The plan radically diminishes a company that popularized mobile email and minted millionaires in its native Canada, but which lost its market to rivals like Apple and Samsung with disastrous results….
Mr. Lazaridis, an engineering whiz, founded the company in 1984 in Waterloo, Ontario, with a $15,000 loan from his parents. The company, originally named Research In Motion, set up shop above a strip mall and began by making products that sent text wirelessly to electronic signs. It hooked some big-name clients like General Motors, but remained a niche player in the electronics industry.
Eight years later, Mr. Lazaridis hired Jim Balsillie, a Harvard M.B.A. with a reputation for doggedness and a passion for hockey. The two would run the company as co-CEOs for the better part of the next two decades.
After experimenting with wireless pagers, the company launched its first BlackBerry in 1999, the same year it listed its shares on Nasdaq. Sales took off, and within five years the company had over 3,000 employees.
BlackBerry once controlled more than half of the U.S. market for phones that handle email and Web-browsing. It is now less than a 3% market share, according to research firm IDC.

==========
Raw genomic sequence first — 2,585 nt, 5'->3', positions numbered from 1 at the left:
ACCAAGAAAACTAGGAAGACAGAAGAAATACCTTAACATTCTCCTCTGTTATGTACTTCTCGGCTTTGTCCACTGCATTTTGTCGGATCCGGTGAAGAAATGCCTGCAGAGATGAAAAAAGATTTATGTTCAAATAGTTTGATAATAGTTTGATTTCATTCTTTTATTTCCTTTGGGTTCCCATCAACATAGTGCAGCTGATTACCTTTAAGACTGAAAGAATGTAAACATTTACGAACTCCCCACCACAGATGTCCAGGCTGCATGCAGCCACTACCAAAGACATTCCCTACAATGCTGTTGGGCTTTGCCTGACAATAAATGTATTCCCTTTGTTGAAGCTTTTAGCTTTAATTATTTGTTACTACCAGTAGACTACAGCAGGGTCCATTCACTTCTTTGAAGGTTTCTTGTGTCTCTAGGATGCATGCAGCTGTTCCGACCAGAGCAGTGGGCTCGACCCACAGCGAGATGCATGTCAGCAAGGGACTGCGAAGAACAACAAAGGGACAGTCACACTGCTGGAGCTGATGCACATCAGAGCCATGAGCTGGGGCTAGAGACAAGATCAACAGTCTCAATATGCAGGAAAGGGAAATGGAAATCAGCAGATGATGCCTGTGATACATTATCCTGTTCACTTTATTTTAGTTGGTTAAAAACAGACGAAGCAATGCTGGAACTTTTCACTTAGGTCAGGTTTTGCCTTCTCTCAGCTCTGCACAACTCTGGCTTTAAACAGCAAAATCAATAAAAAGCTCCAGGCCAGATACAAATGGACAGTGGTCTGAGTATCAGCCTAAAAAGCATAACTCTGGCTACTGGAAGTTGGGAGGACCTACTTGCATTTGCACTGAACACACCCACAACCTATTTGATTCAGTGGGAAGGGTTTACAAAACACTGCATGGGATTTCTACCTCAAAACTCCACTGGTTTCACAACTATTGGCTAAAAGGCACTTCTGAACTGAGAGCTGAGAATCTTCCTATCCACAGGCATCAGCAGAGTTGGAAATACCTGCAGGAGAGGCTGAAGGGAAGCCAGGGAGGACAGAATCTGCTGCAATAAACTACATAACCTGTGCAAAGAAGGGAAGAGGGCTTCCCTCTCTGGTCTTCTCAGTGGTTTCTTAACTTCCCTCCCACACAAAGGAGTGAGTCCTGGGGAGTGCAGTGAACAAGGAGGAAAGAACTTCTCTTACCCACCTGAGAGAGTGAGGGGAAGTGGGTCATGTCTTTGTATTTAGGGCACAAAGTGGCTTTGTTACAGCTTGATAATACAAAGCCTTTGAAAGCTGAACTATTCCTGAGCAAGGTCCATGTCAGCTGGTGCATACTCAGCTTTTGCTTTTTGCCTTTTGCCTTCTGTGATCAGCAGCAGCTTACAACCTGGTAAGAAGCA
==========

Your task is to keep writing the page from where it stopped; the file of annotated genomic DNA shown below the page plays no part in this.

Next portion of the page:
Those gains started to fall apart after the iPhone emerged in 2007. Apple won over consumers and then invaded the corporate market, while inexpensive devices built on Google’s Android software spread through emerging markets. BlackBerry cut prices to try to maintain its subscriber base, but the effort faltered.
More than half the market? It’s a wonder that the DOJ didn’t bring an anti-trust action. But the real moral here for our Blackberry – loving president is that a company was founded with no official government “Technology Innovation Support program”, flourished and killed off the entire pager industry, then died itself, as better products came along. In short, the market is more efficient, and knows better than, a band of politicians and bureaucrats picking winners and rewarding their friends.
If Barry could still receive messages on his now-defunct communicator, I’d tell him so.